Uprising (2001) from Johnny Web (Uncle Scoopy; Greg Wroblewski)

Uprising is an accurate-as-possible representation of the Jewish uprising in the Warsaw Ghetto in 1943. The Germans had herded something like a half a million Jews into a dedicated section of Warsaw. As time went on, the Germans started herding all of the Jews on trains headed for Treblinka. When the Jews became fully aware of where the trains were headed, they realized that they were all earmarked for certain death. Given that fact, they decided to take out a bunch of Nazis and German soldiers with them, instead of walking meekly onto the train cars. They organized the strongest resistance they could muster, and they performed brilliantly under impossible conditions. Before the Germans could destroy all the buildings in the Ghetto, the resistance fighters held out for many months (longer than the entire Polish army held out after the German violation of their borders).

Director Jon Avnet did a tremendous job on this project, rebuilding several blocks of the Ghetto from period drawings and photographs, and recreating the strategies of the underground by using the memories of the surviving members to supplement the existing documentation. When the elderly survivors were led onto the set for the first time, they were moved to speechless tears by the site of 1943 Warsaw brought back to existence exactly as it was, shop names and graffiti and all. 

Avnet was smart enough to let the details of the story reveal themselves in the actual dialogue, without much in the way of speeches or comments from characters or narrators. He also increased the emotional impact of the scenes by treating the situations matter-of-factly. The drama plays out with stirring resonance, with many beautiful small touches which were probably inspired by the recollections of the participants. An old man uses his newspaper to cover up a naked female body in the streets, but the wind blows the newspaper away. Children march to the trains, singing as they walk, unaware of the dread they should be feeling, just off on an adventure like children boarding the train at Disney World.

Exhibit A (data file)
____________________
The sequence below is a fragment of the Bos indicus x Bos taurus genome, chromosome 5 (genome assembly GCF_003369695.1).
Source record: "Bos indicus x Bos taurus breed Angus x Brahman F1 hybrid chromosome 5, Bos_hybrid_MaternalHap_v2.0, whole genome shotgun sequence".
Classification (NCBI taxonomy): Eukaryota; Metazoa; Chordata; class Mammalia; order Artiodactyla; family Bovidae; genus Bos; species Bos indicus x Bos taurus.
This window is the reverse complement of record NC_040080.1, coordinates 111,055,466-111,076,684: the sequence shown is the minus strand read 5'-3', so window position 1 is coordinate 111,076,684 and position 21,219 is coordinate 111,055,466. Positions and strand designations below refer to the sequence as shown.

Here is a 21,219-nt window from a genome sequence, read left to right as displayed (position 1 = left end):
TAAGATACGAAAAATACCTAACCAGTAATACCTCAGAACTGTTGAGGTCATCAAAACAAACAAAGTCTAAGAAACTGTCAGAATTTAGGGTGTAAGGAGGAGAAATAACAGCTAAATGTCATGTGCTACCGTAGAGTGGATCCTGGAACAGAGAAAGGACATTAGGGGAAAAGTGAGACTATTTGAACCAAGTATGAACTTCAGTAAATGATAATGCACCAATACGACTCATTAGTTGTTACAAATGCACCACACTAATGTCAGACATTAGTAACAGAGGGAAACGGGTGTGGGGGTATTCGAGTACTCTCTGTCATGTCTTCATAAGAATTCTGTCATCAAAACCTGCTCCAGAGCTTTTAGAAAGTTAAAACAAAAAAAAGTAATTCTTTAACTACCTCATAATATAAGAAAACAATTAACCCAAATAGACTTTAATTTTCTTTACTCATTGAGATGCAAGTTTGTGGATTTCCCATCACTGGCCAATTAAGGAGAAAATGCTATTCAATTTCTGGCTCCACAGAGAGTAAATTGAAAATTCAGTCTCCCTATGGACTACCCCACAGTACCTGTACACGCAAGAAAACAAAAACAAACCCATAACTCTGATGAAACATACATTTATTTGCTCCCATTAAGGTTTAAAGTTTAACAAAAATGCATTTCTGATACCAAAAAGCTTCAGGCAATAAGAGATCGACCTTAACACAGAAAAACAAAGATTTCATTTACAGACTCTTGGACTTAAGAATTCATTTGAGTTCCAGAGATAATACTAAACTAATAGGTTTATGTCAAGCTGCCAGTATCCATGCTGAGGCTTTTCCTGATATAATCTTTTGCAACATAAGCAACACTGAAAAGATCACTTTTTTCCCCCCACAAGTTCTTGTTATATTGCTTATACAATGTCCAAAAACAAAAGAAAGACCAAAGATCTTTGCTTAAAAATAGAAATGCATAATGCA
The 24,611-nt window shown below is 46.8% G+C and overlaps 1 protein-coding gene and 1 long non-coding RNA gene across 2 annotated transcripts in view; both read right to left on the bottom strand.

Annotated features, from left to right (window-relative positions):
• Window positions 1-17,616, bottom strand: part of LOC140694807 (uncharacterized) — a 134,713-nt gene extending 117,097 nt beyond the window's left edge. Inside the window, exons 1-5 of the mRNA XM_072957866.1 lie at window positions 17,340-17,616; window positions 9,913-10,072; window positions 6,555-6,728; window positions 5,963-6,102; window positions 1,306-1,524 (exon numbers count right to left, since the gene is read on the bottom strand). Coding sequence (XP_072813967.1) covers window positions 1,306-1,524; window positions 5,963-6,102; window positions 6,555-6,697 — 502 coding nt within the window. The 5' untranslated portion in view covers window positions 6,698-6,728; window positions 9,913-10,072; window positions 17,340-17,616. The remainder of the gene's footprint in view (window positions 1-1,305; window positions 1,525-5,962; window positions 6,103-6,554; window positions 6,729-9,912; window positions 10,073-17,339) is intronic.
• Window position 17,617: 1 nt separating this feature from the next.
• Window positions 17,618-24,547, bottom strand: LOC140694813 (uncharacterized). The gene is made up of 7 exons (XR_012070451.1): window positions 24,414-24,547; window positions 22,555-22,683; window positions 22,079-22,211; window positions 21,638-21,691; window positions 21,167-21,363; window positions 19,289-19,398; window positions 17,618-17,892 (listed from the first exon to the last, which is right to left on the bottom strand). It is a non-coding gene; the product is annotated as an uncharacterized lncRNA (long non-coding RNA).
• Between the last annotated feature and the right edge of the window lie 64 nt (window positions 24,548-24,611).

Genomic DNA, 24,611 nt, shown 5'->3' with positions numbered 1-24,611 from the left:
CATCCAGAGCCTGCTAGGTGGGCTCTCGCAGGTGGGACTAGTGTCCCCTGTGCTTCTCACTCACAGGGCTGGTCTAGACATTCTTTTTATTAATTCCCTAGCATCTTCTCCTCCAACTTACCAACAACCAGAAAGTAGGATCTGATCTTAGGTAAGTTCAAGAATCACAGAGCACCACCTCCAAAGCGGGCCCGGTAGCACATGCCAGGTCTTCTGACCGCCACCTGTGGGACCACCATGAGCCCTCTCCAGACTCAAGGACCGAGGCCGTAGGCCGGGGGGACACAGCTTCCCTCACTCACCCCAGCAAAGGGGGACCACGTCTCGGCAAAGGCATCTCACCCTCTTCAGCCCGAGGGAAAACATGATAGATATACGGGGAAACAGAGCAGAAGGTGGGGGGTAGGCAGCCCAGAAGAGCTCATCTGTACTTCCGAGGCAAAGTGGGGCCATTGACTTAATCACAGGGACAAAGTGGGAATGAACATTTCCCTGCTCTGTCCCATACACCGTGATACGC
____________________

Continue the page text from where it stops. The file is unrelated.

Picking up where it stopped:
a lot of nudity for a TV movie:
  • a naked female body in the street - including some pubic area
  • there was a non-nude nude scene with Leelee Sobieski.
  • many people of both sexes were forced to strip by the Germans. Only buttocks were seen.

DVD info from Amazon.

  • Widescreen anamorphic, 1.85:1

  • Full-length director commentary

  • full-length cast commentary

  • second disk with two documentaries, one historical and one on making the film

Two other factors made the film more interesting:

  • The film also touched upon the internal politics of the German officers who were assigned to quell the uprising and execute the leaders. Many of the German command lost face over the incident.
  • The German filmmaker/propagandist, creator of the infamous propaganda film The Eternal Jew, who happened to be on hand to capture much of the uprising with his camera crew. 

Jon Voight was in this as a German general, further adding to his newly emerging credentials as the supreme elderly character actor and impersonator. (Recently he has also been Franklin Roosevelt and Howard Cosell)

It's long, and it's basically a historical docudrama, but it's a very good one which tried to tie down the details of the period, and to capture the spirit of the resistance fighters.

The Critics Vote

  • none

The People Vote ...

  • With their votes ... IMDB summary: IMDb voters score it 7.8 
  • made for network TV
IMDb guideline: 7.5 usually indicates a level of excellence, about like three and a half stars from the critics. 6.0 usually indicates lukewarm watchability, about like two and a half stars from the critics. The fives are generally not worthwhile unless they are really your kind of material, about like two stars from the critics. Films under five are generally awful even if you like that kind of film, equivalent to about one and a half stars from the critics or less, depending on just how far below five the rating is.

My own guideline: A means the movie is so good it will appeal to you even if you hate the genre. B means the movie is not good enough to win you over if you hate the genre, but is good enough to do so if you have an open mind about this type of film. C means it will only appeal to genre addicts, and has no crossover appeal. D means you'll hate it even if you like the genre. E means that you'll hate it even if you love the genre. F means that the film is not only unappealing across-the-board, but technically inept as well.

Based on this description, this film is a C+. One of the best TV movies that I've ever seen. Too long and detailed to appeal to those who must have entertainment with their education, but a pleasure for those who are interested in what happened then, and why.

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